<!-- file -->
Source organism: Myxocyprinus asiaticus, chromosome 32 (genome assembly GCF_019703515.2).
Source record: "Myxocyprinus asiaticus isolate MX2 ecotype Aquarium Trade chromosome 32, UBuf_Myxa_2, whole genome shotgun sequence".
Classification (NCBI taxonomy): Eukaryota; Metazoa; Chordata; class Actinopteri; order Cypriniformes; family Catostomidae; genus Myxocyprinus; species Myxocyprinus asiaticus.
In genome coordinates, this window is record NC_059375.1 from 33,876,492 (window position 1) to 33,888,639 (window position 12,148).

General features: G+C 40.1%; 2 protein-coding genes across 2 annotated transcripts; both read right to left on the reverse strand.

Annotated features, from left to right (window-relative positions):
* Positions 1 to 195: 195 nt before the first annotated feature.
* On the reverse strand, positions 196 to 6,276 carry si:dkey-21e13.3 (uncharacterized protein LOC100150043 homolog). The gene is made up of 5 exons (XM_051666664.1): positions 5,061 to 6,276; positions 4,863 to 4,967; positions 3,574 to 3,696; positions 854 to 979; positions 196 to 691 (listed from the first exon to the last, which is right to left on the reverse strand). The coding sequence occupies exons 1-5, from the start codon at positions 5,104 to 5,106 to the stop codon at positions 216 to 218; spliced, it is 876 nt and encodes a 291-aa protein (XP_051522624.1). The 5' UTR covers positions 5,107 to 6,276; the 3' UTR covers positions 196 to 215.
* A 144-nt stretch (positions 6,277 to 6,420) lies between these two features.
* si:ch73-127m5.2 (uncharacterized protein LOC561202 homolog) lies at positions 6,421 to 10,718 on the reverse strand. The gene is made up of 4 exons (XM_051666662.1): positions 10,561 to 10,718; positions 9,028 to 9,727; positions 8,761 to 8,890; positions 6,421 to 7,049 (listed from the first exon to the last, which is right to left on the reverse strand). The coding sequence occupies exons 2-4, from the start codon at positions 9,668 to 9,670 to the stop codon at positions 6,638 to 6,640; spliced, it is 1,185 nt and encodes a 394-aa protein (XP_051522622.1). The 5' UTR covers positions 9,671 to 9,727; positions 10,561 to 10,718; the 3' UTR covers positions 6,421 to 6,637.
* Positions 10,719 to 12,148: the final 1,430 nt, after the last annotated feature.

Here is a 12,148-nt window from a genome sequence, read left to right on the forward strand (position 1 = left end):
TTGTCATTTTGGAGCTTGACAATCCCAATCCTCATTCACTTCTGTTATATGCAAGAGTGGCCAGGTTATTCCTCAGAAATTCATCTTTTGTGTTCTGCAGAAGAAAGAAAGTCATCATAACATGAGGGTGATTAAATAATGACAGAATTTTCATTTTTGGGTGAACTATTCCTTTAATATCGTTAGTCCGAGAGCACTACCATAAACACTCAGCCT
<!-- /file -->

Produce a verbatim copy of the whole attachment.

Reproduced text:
Source organism: Myxocyprinus asiaticus, chromosome 32 (genome assembly GCF_019703515.2).
Source record: "Myxocyprinus asiaticus isolate MX2 ecotype Aquarium Trade chromosome 32, UBuf_Myxa_2, whole genome shotgun sequence".
Classification (NCBI taxonomy): Eukaryota; Metazoa; Chordata; class Actinopteri; order Cypriniformes; family Catostomidae; genus Myxocyprinus; species Myxocyprinus asiaticus.
In genome coordinates, this window is record NC_059375.1 from 33,876,492 (window position 1) to 33,888,639 (window position 12,148).

General features: G+C 40.1%; 2 protein-coding genes across 2 annotated transcripts; both read right to left on the reverse strand.

Annotated features, from left to right (window-relative positions):
* Positions 1 to 195: 195 nt before the first annotated feature.
* On the reverse strand, positions 196 to 6,276 carry si:dkey-21e13.3 (uncharacterized protein LOC100150043 homolog). The gene is made up of 5 exons (XM_051666664.1): positions 5,061 to 6,276; positions 4,863 to 4,967; positions 3,574 to 3,696; positions 854 to 979; positions 196 to 691 (listed from the first exon to the last, which is right to left on the reverse strand). The coding sequence occupies exons 1-5, from the start codon at positions 5,104 to 5,106 to the stop codon at positions 216 to 218; spliced, it is 876 nt and encodes a 291-aa protein (XP_051522624.1). The 5' UTR covers positions 5,107 to 6,276; the 3' UTR covers positions 196 to 215.
* A 144-nt stretch (positions 6,277 to 6,420) lies between these two features.
* si:ch73-127m5.2 (uncharacterized protein LOC561202 homolog) lies at positions 6,421 to 10,718 on the reverse strand. The gene is made up of 4 exons (XM_051666662.1): positions 10,561 to 10,718; positions 9,028 to 9,727; positions 8,761 to 8,890; positions 6,421 to 7,049 (listed from the first exon to the last, which is right to left on the reverse strand). The coding sequence occupies exons 2-4, from the start codon at positions 9,668 to 9,670 to the stop codon at positions 6,638 to 6,640; spliced, it is 1,185 nt and encodes a 394-aa protein (XP_051522622.1). The 5' UTR covers positions 9,671 to 9,727; positions 10,561 to 10,718; the 3' UTR covers positions 6,421 to 6,637.
* Positions 10,719 to 12,148: the final 1,430 nt, after the last annotated feature.

Here is a 12,148-nt window from a genome sequence, read left to right on the forward strand (position 1 = left end):
TTGTCATTTTGGAGCTTGACAATCCCAATCCTCATTCACTTCTGTTATATGCAAGAGTGGCCAGGTTATTCCTCAGAAATTCATCTTTTGTGTTCTGCAGAAGAAAGAAAGTCATCATAACATGAGGGTGATTAAATAATGACAGAATTTTCATTTTTGGGTGAACTATTCCTTTAATATCGTTAGTCCGAGAGCACTACCATAAACACTCAGCCT